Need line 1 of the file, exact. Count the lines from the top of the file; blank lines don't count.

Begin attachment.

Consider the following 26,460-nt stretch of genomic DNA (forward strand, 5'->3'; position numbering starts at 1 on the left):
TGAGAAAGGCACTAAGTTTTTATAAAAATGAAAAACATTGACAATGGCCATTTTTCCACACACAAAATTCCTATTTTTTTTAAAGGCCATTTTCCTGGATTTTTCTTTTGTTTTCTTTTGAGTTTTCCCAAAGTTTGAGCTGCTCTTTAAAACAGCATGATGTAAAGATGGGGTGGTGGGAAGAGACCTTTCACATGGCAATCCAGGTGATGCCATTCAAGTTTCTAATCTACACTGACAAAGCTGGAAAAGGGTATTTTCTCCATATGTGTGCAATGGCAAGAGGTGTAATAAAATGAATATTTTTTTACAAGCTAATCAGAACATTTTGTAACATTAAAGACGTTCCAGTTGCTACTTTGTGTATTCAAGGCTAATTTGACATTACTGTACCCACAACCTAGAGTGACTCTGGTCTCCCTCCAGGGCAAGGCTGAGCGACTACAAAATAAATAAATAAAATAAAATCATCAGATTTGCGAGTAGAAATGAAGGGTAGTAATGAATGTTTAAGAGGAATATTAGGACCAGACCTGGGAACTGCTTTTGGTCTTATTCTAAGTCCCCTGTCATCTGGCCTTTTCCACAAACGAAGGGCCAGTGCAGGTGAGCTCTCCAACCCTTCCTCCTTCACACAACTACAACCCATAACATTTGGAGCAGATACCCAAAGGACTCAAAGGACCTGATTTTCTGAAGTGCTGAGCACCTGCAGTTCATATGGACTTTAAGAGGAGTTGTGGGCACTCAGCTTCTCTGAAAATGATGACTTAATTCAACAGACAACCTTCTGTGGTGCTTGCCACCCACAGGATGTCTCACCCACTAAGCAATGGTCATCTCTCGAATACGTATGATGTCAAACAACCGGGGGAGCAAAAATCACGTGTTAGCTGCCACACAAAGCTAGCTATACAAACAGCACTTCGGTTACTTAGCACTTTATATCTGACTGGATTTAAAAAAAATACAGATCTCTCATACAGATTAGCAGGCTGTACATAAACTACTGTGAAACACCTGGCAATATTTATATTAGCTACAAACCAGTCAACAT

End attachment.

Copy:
Consider the following 26,460-nt stretch of genomic DNA (forward strand, 5'->3'; position numbering starts at 1 on the left):